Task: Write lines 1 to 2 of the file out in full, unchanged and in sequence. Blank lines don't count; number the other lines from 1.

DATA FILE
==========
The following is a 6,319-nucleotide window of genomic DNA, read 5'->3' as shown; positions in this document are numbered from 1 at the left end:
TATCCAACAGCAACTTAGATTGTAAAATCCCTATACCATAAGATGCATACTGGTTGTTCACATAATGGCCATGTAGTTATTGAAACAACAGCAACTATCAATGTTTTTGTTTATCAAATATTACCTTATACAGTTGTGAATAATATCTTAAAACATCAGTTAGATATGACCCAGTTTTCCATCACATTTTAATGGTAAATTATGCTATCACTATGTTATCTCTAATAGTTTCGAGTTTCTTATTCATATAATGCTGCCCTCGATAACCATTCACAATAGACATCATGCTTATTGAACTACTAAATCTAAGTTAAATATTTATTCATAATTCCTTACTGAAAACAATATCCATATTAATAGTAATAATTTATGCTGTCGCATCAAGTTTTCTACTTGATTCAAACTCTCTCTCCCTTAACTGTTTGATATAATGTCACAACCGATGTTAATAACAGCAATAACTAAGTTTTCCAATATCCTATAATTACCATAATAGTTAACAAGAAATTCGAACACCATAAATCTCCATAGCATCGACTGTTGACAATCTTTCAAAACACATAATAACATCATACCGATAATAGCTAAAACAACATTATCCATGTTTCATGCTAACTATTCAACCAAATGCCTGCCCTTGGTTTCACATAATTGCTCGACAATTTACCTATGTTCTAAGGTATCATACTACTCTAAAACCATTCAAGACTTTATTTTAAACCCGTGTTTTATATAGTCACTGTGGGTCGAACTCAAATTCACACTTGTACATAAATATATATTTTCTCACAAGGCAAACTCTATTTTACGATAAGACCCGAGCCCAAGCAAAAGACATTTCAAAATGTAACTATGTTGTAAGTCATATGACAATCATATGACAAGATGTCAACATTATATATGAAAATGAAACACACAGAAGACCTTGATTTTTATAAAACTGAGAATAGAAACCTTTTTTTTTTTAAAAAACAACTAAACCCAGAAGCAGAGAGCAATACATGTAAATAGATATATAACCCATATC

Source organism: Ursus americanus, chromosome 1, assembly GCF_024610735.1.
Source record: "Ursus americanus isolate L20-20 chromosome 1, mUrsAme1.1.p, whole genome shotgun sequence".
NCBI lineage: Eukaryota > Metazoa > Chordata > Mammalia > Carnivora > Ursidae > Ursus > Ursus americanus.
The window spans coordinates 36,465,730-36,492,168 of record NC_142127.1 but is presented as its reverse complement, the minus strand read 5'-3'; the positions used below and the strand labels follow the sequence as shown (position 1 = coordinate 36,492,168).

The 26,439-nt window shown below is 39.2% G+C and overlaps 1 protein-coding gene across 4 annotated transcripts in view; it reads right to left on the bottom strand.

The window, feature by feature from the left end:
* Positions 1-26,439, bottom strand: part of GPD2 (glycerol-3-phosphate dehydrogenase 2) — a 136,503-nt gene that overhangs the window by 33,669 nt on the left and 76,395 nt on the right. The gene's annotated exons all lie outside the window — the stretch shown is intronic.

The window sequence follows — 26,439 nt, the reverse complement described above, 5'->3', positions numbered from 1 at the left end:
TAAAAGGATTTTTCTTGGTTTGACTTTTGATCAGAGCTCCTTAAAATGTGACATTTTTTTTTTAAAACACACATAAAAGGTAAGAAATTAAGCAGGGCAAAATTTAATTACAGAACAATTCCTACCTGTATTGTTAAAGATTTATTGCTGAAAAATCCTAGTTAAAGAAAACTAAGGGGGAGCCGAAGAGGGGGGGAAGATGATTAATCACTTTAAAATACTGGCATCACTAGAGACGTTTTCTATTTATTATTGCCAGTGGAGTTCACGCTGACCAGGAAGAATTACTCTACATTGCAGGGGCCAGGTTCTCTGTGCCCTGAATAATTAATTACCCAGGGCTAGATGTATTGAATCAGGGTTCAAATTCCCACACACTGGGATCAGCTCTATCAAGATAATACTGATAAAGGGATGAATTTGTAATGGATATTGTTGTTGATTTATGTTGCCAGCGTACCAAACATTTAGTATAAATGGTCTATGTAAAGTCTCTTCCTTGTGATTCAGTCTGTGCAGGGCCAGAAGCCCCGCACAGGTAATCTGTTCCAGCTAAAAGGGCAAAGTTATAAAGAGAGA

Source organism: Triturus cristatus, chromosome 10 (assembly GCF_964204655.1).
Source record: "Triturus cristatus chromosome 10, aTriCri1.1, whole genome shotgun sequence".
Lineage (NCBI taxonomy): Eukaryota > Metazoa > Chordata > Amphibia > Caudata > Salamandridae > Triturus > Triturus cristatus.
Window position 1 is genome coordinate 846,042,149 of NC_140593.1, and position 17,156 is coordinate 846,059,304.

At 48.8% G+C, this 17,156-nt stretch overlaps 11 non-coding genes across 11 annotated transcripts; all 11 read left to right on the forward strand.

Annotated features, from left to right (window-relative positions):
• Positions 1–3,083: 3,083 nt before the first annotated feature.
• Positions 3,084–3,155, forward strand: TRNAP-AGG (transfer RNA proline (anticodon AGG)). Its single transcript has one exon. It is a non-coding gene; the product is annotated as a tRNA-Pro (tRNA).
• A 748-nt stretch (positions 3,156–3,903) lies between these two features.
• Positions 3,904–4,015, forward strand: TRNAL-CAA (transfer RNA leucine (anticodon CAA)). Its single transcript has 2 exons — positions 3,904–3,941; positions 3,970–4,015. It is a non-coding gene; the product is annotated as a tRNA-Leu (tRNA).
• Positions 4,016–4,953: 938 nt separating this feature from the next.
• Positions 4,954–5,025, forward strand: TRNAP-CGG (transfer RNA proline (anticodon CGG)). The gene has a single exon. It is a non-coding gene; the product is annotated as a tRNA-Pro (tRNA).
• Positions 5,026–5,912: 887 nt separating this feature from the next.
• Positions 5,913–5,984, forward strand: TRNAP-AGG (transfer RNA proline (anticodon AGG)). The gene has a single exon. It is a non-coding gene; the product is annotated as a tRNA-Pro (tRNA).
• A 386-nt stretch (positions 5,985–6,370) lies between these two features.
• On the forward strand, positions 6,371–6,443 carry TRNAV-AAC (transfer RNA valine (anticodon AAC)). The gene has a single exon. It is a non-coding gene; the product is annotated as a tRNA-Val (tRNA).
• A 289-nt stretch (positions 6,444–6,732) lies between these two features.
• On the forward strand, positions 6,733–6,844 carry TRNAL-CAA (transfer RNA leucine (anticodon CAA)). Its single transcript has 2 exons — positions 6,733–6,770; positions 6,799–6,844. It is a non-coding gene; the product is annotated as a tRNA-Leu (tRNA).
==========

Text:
The following is a 6,319-nucleotide window of genomic DNA, read 5'->3' as shown; positions in this document are numbered from 1 at the left end:
TATCCAACAGCAACTTAGATTGTAAAATCCCTATACCATAAGATGCATACTGGTTGTTCACATAATGGCCATGTAGTTATTGAAACAACAGCAACTATCAATGTTTTTGTTTATCAAATATTACCTTATACAGTTGTGAATAATATCTTAAAACATCAGTTAGATATGACCCAGTTTTCCATCACATTTTAATGGTAAATTATGCTATCACTATGTTATCTCTAATAGTTTCGAGTTTCTTATTCATATAATGCTGCCCTCGATAACCATTCACAATAGACATCATGCTTATTGAACTACTAAATCTAAGTTAAATATTTATTCATAATTCCTTACTGAAAACAATATCCATATTAATAGTAATAATTTATGCTGTCGCATCAAGTTTTCTACTTGATTCAAACTCTCTCTCCCTTAACTGTTTGATATAATGTCACAACCGATGTTAATAACAGCAATAACTAAGTTTTCCAATATCCTATAATTACCATAATAGTTAACAAGAAATTCGAACACCATAAATCTCCATAGCATCGACTGTTGACAATCTTTCAAAACACATAATAACATCATACCGATAATAGCTAAAACAACATTATCCATGTTTCATGCTAACTATTCAACCAAATGCCTGCCCTTGGTTTCACATAATTGCTCGACAATTTACCTATGTTCTAAGGTATCATACTACTCTAAAACCATTCAAGACTTTATTTTAAACCCGTGTTTTATATAGTCACTGTGGGTCGAACTCAAATTCACACTTGTACATAAATATATATTTTCTCACAAGGCAAACTCTATTTTACGATAAGACCCGAGCCCAAGCAAAAGACATTTCAAAATGTAACTATGTTGTAAGTCATATGACAATCATATGACAAGATGTCAACATTATATATGAAAATGAAACACACAGAAGACCTTGATTTTTATAAAACTGAGAATAGAAACCTTTTTTTTTTTAAAAAACAACTAAACCCAGAAGCAGAGAGCAATACATGTAAATAGATATATAACCCATATC